Are you bored of hearing how we’re living in an ‘unusual’ time. Or about how civilisation has entered a ‘new normal’. Or how life will never be the same again?

Even if you are, the truth is those terms are being used because they unfortunately reflect the reality of the situation. Yet, they are just terms. What really matters is how we stand up and engage with our environment, new and unusual or not.

Such a sharp shock to our systems, the social lockdown and shielding measures currently in place will undoubtedly impact our mental health to varying degrees. So what can we do about it? Do we suck it up and suffer, or do we seek healthy, proactive ways to salve any potential mental stress or fatigue?

In the spirit of Mental Health Awareness Week, here are five easy ways that you can effectively mitigate emotional and mental stress:

Nurture The Best Version Of Your Living Space

Image of a tidy living room

Perhaps that joke about making new housework because you’ve run out of normal chores has already worn thin? However, there can be no denying the value of rolling your sleeves up and using your time to optimise your home/office/garden/garage/all of the above.

When we are having to spend so much time within limited spaces, it is in our best interest to make those spaces as comfortable and as enjoyable to be in as possible. Don’t worry though, this isn’t one of those blog articles telling you to go out and spend all your money on some fancy new homeware. ‘Maximise what you’ve got’ is the antidote to our consumerist society, especially when purse strings are necessarily tighter than ever. So what can you do about it?


Sweet image of a child browsing books

Do you have the unrivalled privilege of being a parent, but the equally unrivalled experience of spending all your time keeping the kids entertained? There probably is no time left to nurture any version of your living space… But, to flip a certain superhero mantra on its head: with great responsibility comes great power, for in your hands you hold a valuable resource: unpaid labour!

Could you make a bit of fun out of challenging everyone to do their best tidying up? Whoever does the best dusting wins! Or how about making a competition out of who can look after their indoor plants the best?

Home Workers

Image of an optimised work space

If you’re working from home, is your work space in the best shape it can be in to help you focus? Is it cluttered? In need of a good airing? Or perhaps the feng shui simply saps at your qi. As you’re no longer commuting, could you elect to seize back 15 of those saved minutes every so often to experiment with rearranging the office a little bit, or doing some filing - a clear desk can help you find a clearer mind!

Inner City Dwellers

Maybe you are living in the city, in a high rise with limited access to outdoor space and a small apartment with multiple occupancy. How can you turn an environment that might be starting to feel a bit like a prison into a space that you can begin seeing as a sanctuary? Is there an opportunity to explore the ‘life changing magic of tidying’ or to reappropriate certain spaces you associate with particular things (i.e. the sofa = for lounging on, the dining room table = the place to pile washing/ironing etc)? Perhaps that sofa can be the place where, for 20 minutes each day, you choose to see as your meditation space. Perhaps that dining room table becomes the place where you make art or learn a new language.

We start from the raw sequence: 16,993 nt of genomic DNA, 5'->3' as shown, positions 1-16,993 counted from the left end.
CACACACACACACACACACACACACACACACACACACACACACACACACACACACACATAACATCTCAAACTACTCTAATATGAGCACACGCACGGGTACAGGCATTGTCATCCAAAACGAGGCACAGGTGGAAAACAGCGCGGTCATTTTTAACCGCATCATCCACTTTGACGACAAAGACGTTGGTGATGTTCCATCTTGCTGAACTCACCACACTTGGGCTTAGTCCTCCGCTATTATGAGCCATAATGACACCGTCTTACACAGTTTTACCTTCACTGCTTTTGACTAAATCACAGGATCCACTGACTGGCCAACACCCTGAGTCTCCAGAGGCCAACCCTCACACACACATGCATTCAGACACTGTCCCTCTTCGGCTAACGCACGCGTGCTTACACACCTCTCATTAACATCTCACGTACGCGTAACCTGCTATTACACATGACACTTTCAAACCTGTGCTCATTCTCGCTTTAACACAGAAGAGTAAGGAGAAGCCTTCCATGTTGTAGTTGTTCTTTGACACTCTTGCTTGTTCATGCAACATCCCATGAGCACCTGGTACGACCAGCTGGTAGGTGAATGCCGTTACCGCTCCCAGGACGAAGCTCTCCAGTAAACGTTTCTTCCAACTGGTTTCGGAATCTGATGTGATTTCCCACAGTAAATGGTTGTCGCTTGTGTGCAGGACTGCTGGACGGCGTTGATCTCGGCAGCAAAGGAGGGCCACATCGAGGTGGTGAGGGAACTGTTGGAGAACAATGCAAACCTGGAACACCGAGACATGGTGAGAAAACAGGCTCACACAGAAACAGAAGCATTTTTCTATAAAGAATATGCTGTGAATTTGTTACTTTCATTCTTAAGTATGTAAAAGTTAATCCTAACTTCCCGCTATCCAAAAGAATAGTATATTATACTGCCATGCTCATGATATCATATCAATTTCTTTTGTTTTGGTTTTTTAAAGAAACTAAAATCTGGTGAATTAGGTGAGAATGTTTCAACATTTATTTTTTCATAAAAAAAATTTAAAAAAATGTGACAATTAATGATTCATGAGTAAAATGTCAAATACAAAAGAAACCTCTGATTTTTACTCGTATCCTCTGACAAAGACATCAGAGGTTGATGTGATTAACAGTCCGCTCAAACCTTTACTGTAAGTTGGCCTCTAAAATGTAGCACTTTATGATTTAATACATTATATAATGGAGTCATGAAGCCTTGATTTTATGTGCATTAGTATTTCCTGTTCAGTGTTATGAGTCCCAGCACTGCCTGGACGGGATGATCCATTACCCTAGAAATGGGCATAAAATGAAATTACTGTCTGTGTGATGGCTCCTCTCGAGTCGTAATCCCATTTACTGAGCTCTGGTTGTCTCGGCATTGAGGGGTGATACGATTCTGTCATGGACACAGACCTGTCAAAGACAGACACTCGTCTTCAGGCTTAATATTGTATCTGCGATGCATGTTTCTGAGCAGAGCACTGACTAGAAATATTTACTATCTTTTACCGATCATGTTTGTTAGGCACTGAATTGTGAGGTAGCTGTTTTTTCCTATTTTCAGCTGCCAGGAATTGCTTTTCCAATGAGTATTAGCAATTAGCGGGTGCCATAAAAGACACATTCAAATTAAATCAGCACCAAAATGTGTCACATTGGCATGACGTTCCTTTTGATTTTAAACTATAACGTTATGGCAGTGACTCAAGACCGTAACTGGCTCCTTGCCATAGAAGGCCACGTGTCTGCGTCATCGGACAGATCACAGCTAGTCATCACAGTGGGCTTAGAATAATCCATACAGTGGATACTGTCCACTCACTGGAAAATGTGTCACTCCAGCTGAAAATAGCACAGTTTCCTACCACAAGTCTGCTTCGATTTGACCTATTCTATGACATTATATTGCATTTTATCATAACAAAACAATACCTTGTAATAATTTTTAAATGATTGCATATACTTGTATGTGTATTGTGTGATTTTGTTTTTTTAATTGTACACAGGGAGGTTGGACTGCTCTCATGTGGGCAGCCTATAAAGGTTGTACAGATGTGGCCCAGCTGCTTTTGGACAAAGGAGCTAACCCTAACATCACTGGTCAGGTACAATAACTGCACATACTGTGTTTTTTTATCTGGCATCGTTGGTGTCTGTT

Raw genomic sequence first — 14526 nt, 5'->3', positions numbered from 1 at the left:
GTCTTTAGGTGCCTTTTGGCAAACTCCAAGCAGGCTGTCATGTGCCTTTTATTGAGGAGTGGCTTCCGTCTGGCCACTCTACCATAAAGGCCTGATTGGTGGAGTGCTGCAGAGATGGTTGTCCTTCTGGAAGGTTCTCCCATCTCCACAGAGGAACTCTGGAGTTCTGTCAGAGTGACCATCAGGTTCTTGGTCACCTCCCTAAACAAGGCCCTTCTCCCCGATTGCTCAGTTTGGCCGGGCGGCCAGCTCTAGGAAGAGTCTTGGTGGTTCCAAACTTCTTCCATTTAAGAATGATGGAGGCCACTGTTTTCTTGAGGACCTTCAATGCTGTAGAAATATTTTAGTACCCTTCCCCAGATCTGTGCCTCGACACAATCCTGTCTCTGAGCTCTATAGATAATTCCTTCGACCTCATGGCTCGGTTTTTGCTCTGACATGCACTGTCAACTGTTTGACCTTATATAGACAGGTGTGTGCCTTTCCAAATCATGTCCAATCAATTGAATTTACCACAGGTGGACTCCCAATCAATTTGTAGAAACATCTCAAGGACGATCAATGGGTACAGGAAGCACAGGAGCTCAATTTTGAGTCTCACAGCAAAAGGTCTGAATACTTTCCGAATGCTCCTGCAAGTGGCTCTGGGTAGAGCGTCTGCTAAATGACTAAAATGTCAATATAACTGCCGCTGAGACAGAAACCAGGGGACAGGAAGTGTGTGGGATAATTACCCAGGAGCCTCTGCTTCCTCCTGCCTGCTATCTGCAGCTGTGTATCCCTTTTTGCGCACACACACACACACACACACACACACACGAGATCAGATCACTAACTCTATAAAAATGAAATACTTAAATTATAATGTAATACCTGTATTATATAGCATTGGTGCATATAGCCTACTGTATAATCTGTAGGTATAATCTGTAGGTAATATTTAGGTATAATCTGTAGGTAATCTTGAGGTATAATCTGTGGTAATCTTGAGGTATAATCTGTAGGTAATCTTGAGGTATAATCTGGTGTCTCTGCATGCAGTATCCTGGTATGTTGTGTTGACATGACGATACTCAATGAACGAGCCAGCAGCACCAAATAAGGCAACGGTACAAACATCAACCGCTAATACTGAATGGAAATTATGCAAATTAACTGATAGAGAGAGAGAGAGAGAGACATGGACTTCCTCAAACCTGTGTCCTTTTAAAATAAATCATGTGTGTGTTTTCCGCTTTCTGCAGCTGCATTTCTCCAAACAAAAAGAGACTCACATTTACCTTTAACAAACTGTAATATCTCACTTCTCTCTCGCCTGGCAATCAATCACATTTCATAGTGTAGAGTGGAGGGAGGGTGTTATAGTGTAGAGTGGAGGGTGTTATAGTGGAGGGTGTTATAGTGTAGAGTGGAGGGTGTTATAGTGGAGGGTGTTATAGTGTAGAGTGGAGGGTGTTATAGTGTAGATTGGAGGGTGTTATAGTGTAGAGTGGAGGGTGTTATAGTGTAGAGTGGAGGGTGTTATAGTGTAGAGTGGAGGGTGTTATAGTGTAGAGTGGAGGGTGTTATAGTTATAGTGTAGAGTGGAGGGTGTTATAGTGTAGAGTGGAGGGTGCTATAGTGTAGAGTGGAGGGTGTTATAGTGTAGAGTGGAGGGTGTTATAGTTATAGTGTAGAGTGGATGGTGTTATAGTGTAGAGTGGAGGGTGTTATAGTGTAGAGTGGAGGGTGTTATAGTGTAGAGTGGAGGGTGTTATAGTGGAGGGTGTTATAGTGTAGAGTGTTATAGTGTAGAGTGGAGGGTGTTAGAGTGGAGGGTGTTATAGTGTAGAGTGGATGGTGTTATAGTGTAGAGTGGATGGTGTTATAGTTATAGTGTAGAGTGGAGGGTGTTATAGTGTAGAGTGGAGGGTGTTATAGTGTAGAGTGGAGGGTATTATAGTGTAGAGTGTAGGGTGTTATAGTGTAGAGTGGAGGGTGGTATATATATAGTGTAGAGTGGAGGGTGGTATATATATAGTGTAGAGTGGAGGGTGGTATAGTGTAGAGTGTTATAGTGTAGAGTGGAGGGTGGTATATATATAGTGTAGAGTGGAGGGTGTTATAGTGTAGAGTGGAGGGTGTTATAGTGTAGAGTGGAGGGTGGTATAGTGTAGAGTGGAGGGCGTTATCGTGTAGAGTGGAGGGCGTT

Of course, let’s not forget that many of us live with others, so nurturing our spaces naturally means to nurture our relationships in them too. If you’re feeling down, it’s likely that others in your environment are going through similar emotions. Be aware of that and be kind to each other. Give each other space, do nice things for each other and generally be the respectful, caring people we already are. Get your heads together to discuss your priorities in your living areas - they may be having very similar thoughts to you and want to jump on board with some decluttering!

Right now our living spaces have probably never been more used! They are an extension of ourselves and so doing our best to make them real reflections of how we want to feel will help us to feel less stress, less confined and less unsettled.

Develop A Reading Habit

Woman relaxing with a coffee and a book

Getting lost in a good book is one of mankind’s simplest, purest pleasures. With minimal effort we can explore new worlds, experience the spectrum of human emotion, unlock new skills or develop existing ones, and find inspiration to do and be whatever our hearts desire.

In fact, the most difficult thing about reading is choosing what to read next!

The e-book readers among us can pick up new reads for fractions of the cost of the physical counterpart. In fact, there is a world of free e-books out there just waiting to be devoured, which makes our reading options exponentially broader.

If you like the feel of a book in your hands, grocery stores often have great ranges of best-selling titles whilst buying them second-hand will also help save a bundle. You may also find your local telephone booth has been turned into a mini-library, ready for some free literary swaps!

If you’re struggling to choose your next read, apps like Goodreads are a fantastic place to get insights on new titles, read honest reviews and discover titles that you might not otherwise be aware of. It’s also a good place to get swept up in the gamification of reading by committing to reading challenges or even joining digital book clubs and engaging in forum debates about all things book related.